Smith's Criminal Case Compendium

Smith's Criminal Case Compendium

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This compendium includes significant criminal cases by the U.S. Supreme Court & N.C. appellate courts, Nov. 2008 – Present. Selected 4th Circuit cases also are included.

Jessica Smith prepared case summaries Nov. 2008-June 4, 2019; later summaries are prepared by other School staff.

Instructions

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E.g., 06/30/2022
E.g., 06/30/2022

In 2018, the defendant was charged with felony breaking or entering a motor vehicle and other crimes for an incident involving the theft of several items from a car. Before trial, the defendant gave notice of her intent to raise a defense of voluntary intoxication. The trial court denied...

In this Richmond County case, the defendant was found guilty by a jury of first-degree murder, attempted first-degree murder, and assault with a deadly weapon with intent to kill for shooting an acquaintance during an argument, and, during the same incident, shooting another acquaintance...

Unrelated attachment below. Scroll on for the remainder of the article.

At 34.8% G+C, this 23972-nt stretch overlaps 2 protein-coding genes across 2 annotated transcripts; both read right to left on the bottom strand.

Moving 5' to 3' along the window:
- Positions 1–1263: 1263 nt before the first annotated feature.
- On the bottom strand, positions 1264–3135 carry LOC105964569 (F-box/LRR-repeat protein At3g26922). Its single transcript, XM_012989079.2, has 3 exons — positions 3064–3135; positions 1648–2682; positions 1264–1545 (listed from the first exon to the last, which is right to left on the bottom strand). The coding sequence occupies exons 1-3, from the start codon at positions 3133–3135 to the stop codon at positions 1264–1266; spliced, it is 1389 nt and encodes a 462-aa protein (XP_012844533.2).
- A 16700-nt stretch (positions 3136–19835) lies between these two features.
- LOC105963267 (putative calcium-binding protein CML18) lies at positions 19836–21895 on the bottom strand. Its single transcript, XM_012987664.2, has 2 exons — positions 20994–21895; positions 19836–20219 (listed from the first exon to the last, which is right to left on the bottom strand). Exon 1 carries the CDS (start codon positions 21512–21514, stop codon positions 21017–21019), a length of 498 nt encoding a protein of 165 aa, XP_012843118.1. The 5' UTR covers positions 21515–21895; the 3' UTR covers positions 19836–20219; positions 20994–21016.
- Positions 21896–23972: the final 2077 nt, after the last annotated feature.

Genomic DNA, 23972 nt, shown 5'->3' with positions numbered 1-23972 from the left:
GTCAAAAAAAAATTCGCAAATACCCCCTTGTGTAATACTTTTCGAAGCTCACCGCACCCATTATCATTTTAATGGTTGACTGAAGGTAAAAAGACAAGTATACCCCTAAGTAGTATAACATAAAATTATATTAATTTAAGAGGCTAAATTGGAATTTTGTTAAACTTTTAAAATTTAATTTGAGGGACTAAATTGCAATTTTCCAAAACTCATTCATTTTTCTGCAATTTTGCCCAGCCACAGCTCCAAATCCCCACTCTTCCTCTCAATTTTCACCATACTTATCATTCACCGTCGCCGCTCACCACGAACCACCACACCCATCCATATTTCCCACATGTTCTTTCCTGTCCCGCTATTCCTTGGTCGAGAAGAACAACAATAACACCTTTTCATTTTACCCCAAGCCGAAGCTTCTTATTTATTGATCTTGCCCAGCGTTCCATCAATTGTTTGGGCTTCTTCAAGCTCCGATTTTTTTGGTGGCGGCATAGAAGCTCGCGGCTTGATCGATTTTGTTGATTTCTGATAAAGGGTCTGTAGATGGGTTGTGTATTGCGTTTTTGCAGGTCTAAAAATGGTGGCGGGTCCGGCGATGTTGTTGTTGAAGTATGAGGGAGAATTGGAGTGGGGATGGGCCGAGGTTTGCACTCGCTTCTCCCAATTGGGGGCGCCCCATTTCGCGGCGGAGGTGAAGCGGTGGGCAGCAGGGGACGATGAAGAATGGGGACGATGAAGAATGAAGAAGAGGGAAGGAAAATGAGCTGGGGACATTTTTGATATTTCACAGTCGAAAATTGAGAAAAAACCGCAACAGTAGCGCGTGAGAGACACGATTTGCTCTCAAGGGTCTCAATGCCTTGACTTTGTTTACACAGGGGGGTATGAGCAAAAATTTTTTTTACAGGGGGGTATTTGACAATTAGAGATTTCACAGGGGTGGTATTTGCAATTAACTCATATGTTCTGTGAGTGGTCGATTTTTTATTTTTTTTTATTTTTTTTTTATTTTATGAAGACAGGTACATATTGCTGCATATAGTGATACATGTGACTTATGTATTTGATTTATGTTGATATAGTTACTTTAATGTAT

In this Mitchell County case, the defendant was convicted of first-degree murder (based on the theories of (a) malice, premeditation and deliberation; (b) felony murder; and (c) torture), possession of a firearm by a convicted felon, conspiracy to commit first-degree murder, and first-degree...

The defendant’s wife, Mrs. Arnett, came home from work on November 21 and found the defendant drinking. They got in the defendant’s car and drove to grocery store, during which the defendant struck her, threatened her, and took her cellphone. Mrs. Arnett went inside the store and asked the...

In this arson case, the evidence was not sufficient to entitle the defendant to a voluntary intoxication instruction. While the evidence showed that the defendant was intoxicated at the time in question, there was no evidence about how much alcohol she had consumed or about the length of time...

Although the State presented evidence that the defendant smoked crack, there was no evidence regarding the crack cocaine’s effect on the defendant’s mental state and thus the trial court did not commit plain error in failing to instruct the jury on the defense of voluntary intoxication.

The trial court did not err by refusing to instruct on voluntary intoxication. Some evidence showed that the defendant had drunk two beers and "could feel it," had taken Xanax, and may have smoked crack cocaine. However, the defendant herself said she was not drunk and had not smoked crack. The...

Because the defendant failed to present evidence of intoxication to the degree required to show that he was incapable of forming the requisite intent to commit attempted statutory rape and indecent liberties, the trial court did not commit plain error by failing to instruct the jury on voluntary...

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